The Importance of Consciously Choosing Your Conflict Handling Style
We all have different ways of handling conflict based on our upbringing, our experiences, our core values, and many other factors. Our default approach may work well in some situations, but it may work against us in others.
This is why it’s important to understand your default style so that you can consciously decide whether that approach is the best one in a situation (as opposed to acting on “auto-pilot.”)
It’s also helpful to understand which styles the people you work with tend to use you so that you can adjust your approach, if necessary.
According to conflict-handling behaviour theorists Kenneth Thomas and Ralph Kilmann, Ronald Kraybill, and others, there are 5 basic approaches (or ways) to deal with a conflict. And they centre around two key factors:
- Your level of focus on the issue (i.e., the task, your needs, and your goals). Another way of looking at this is your level of assertiveness.
- Your level of focus on the relationship (i.e., getting along, the other person’s well-being, and the other person’s needs). Another way of looking at this is your level of empathy.
The 5 Styles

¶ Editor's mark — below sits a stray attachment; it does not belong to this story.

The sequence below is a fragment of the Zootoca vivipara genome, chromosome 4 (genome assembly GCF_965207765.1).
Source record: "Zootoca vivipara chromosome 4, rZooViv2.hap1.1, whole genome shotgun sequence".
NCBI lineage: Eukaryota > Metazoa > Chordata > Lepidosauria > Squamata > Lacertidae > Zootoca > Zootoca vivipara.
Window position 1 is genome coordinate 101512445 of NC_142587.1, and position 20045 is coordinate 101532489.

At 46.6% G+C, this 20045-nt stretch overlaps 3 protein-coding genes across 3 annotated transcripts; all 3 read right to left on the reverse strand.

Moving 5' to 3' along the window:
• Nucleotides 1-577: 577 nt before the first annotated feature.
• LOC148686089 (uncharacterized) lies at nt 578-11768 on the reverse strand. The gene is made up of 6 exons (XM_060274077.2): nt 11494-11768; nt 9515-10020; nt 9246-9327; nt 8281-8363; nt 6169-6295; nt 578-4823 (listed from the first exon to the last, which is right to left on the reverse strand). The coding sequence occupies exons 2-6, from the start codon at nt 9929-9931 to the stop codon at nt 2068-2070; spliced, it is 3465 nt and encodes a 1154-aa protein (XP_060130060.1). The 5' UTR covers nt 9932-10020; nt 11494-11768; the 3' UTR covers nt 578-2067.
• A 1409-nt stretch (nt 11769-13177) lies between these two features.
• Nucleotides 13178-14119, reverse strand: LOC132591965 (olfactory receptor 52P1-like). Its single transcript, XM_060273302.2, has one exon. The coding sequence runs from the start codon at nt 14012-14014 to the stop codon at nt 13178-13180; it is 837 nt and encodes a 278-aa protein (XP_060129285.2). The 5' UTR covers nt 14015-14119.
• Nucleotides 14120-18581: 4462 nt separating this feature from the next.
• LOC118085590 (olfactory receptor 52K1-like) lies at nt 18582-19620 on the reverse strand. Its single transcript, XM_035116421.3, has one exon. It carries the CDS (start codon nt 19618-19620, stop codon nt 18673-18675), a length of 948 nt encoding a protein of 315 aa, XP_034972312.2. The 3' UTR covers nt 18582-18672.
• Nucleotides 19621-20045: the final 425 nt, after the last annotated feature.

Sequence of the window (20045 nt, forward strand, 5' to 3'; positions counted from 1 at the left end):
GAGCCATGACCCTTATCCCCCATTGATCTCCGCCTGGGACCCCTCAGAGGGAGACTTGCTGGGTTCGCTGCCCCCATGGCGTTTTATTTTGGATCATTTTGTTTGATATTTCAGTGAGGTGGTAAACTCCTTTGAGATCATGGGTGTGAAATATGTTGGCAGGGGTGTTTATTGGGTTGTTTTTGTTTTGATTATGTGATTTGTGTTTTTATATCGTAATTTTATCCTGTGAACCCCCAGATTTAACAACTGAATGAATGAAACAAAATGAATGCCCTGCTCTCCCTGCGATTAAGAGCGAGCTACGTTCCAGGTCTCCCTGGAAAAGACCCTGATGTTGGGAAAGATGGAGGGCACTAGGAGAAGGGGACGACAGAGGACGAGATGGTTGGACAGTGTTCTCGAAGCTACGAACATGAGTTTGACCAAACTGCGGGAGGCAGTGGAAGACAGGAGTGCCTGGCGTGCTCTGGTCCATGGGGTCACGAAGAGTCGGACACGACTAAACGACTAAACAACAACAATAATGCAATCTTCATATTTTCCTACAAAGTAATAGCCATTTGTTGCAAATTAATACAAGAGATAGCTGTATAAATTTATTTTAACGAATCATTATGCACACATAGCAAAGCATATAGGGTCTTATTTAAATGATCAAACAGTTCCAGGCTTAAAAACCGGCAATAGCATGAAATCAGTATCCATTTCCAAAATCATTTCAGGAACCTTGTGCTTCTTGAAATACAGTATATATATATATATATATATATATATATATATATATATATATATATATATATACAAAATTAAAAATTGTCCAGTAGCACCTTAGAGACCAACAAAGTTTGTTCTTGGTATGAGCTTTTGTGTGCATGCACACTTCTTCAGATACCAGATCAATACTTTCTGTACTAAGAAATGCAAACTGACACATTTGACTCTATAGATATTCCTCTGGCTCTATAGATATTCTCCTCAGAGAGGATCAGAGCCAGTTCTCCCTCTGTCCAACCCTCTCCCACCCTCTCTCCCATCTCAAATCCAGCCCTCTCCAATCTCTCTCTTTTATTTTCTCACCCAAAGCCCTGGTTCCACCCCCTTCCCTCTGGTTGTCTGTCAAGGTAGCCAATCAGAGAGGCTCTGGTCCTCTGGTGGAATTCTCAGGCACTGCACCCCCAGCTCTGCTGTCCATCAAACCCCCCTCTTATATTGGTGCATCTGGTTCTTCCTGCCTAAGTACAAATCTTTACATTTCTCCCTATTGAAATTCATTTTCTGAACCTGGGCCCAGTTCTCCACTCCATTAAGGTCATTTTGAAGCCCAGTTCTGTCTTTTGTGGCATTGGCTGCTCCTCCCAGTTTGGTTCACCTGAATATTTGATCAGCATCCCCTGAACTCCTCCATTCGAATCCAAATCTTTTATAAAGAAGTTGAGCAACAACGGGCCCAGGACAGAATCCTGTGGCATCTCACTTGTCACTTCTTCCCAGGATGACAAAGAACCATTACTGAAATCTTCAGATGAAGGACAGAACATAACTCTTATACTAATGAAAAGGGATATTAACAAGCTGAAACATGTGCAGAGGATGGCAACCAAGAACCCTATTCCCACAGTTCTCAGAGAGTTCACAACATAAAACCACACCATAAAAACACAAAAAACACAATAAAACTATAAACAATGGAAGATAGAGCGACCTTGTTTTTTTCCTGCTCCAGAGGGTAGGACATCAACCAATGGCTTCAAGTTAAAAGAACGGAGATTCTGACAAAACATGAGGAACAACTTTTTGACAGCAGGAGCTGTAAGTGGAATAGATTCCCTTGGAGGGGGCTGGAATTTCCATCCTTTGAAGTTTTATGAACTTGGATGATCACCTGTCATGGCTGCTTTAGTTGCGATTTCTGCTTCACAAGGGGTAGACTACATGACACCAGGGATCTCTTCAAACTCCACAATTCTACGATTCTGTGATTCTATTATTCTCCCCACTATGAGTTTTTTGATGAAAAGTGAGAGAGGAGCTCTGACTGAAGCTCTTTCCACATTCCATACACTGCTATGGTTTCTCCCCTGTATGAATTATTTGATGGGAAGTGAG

Here’s a brief description of what the styles looks like and some of the pros and cons of each one:
Take a Stand (high assertiveness & low empathy): “I can’t budge on this.” This style usually generates win/lose outcomes.
This style can be useful in situations when the issue is too important for you to compromise on. And just for the record, it’s quite possible to take a stand without being confrontational. The downside, however, is that even when it’s done amicably, this style can upset others because their needs are not met through this approach. This style can also be harmful to relationships in the long run if it’s overused.
Do Nothing (low assertiveness & low empathy): You won’t hear much from someone using this style. They’re not actively pursing a solution to the situation or trying to maintain the relationship. This style usually generates lose/lose outcomes.
This style can be useful when you’re not involved in the situation and there isn’t a clear benefit to your involvement. The downside of this approach is that others may feel frustrated if they want you to become involved. And if you do happen to have some needs at play in the situation, they won’t be met through this approach.
Give In (low assertiveness and high empathy): “Sure! We’ll do it your way.” This style usually generates lose/win outcomes.
This style can be useful when the issue isn’t important to you and when you want to focus on meeting the other person’s needs. As with all the styles, this one is perfectly appropriate. However, if it’s used excessively and your needs regularly don’t get met, you’ll probably end up feeling resentful and this in and of itself will damage the relationship.
Compromise (moderate assertiveness and moderate empathy): “Let’s meet halfway.” This style usually generates outcomes where both people win a little and lose a little.